Farmers Guradian
Topics
Nine ways to keep your farm vehicles safe

Nine ways to keep your farm vehicles safe

DataHub

DataHub

Dairy Farmer Magazine

Dairy Farmer Magazine

Auction Finder

Auction Finder

British Farming Awards

British Farming Awards

CropTec

CropTec

LAMMA 2019

LAMMA 2019

You are viewing your 1 free article

Register now to receive 2 free articles every 7 days or subscribe for unlimited access.

Subscribe | Register

Lack of capacity at British ports could push up food prices post-Brexit

A lack of capacity at UK ports could see shoppers face food shortages and soaring prices after Brexit, according to a leading trade association.


Abi   Kay

TwitterFacebook
Abi   Kay
TwitterFacebook
Share This

Lack of capacity at British ports could push up food prices post-#Brexit

The British Retail Consortium has released a report which warned a failure to invest in physical, as well as digital, infrastructure to handle a new EU-UK customs regime would cause massive disruption for consumers – though it could provide import substitution opportunities for UK farmers.

 

The paper pointed out Dover currently handles 10,000 freight movements a day between the UK and the continent, but it has no capacity to hold consignments which need customs clearance – something which could become commonplace after Brexit.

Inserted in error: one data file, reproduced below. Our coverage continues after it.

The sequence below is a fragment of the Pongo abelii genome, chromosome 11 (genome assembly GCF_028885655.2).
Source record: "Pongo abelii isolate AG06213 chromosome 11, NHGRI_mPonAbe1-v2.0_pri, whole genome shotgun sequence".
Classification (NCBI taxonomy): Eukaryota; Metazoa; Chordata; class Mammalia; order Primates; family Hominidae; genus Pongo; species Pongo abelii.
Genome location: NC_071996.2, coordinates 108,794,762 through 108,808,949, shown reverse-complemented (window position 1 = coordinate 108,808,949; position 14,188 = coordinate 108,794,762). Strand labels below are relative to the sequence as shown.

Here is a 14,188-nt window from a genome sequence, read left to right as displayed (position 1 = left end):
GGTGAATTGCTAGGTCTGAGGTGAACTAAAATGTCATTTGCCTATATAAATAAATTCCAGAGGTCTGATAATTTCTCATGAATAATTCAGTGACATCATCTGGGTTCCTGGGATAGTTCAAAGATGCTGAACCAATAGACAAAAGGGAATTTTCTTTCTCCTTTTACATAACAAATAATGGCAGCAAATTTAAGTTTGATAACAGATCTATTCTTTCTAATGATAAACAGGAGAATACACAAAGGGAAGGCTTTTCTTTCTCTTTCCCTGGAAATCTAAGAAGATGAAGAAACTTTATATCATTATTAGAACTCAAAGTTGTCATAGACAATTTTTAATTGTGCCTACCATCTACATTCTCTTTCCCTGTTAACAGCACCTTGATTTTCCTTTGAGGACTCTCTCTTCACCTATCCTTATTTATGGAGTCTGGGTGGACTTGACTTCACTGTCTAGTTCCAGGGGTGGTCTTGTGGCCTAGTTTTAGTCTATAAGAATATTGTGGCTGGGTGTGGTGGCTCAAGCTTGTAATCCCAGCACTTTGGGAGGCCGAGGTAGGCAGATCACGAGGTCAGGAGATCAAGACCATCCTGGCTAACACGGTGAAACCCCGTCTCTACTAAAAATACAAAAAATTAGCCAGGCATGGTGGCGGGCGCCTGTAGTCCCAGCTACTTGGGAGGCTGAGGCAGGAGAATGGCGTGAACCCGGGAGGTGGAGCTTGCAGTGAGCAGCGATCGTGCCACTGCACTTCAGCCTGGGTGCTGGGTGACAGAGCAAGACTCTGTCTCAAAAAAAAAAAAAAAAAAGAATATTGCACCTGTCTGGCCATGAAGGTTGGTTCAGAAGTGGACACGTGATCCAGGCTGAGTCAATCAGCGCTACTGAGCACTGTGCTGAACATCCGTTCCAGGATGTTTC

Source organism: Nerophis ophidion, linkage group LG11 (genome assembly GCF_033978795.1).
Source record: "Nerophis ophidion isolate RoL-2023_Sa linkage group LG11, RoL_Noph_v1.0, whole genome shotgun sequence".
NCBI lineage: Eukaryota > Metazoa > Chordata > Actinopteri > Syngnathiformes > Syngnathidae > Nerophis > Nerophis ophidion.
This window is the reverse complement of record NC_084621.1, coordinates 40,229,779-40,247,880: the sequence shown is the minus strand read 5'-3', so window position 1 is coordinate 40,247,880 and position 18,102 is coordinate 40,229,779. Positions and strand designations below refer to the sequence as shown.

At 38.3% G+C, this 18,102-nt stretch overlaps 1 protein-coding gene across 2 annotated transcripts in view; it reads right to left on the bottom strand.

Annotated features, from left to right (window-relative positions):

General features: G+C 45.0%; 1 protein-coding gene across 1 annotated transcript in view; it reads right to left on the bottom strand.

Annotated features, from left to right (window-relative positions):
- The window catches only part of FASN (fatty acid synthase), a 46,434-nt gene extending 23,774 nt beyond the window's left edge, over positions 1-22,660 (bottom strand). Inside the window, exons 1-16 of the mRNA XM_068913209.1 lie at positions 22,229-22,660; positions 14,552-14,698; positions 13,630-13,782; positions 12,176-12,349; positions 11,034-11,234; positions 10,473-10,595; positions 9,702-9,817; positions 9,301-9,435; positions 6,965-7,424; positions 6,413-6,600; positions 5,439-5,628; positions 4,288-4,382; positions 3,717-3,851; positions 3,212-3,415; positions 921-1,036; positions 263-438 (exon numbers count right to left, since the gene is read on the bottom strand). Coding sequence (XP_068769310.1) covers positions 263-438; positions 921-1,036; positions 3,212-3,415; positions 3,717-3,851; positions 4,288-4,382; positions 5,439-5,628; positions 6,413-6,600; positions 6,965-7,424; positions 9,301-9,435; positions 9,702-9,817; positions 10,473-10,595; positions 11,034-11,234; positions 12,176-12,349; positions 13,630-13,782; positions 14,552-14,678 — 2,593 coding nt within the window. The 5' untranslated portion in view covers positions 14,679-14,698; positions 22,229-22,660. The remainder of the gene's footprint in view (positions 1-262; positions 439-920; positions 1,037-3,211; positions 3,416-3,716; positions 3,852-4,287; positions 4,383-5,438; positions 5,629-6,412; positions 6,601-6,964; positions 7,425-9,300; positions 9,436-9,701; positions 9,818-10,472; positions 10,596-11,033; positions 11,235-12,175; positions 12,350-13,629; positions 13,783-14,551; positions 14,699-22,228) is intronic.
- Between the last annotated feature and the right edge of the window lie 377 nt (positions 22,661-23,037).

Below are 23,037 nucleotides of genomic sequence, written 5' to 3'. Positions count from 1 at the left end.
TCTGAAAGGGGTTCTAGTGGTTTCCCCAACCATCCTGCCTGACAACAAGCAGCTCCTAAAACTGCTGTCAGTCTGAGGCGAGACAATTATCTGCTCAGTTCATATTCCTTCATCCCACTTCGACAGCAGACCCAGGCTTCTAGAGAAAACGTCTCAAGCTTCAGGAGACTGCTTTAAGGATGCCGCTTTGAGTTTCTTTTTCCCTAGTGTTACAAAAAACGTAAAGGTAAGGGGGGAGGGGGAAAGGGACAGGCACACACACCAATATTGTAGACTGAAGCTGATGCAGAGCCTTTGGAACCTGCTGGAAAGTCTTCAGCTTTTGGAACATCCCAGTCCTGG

The estimated cost of holding a delayed driver with a refrigerated lorry at a port is £500 per day, adding cost and interruption to supply chains.

 

Challenge

 

The report read: “Ensuring UK and EU ports are ready for a new customs system is key. In the UK, investment is needed in port capacity, roads, warehouses and IT systems to ensure the new Customs Declaration System (CDS) is ready for the challenge in 2019.”

 

Concerns around the issue of transporting food were also raised.

 

“The role of haulage in transporting goods across customs borders should not be underestimated”, the paper said.

 

“To reduce further delays, the UK and EU will need to strike deals on the movement of trucks or lorries, vehicle registration and the ability of drivers who are EU nationals to drive vehicles into the UK and vice versa if a customs border is created between them at some point after 2019.

 

“The UK and EU must also reach agreement on health and veterinary checks, security and VAT to ensure goods can move between markets as efficiently as possible.”


Read More

Lack of post-Brexit planning in EU set to hit UK food exports Lack of post-Brexit planning in EU set to hit UK food exports

BRC recommendations to ease post-Brexit movement of goods

  • Get agreements on security, transit, haulage, VAT and people
  • Get mutual recognition on veterinary, health and other checks with the EU
  • Get early clarity for business on what the transitional conditions will be
  • Invest in IT to deliver the Customs Declaration System (CDS)
  • Encourage co-ordination between agencies and ports and borders
  • Invest in capacity and staff at ports
  • Give all companies, particularly small and medium sized enterprises, access to the customs ‘fast track’ – or Authorised Economic Operator (AEO) status
TwitterFacebook
Post a Comment
To see comments and join in the conversation please log in.

Most Recent

Facebook
Twitter
RSS
Facebook
Twitter
RSS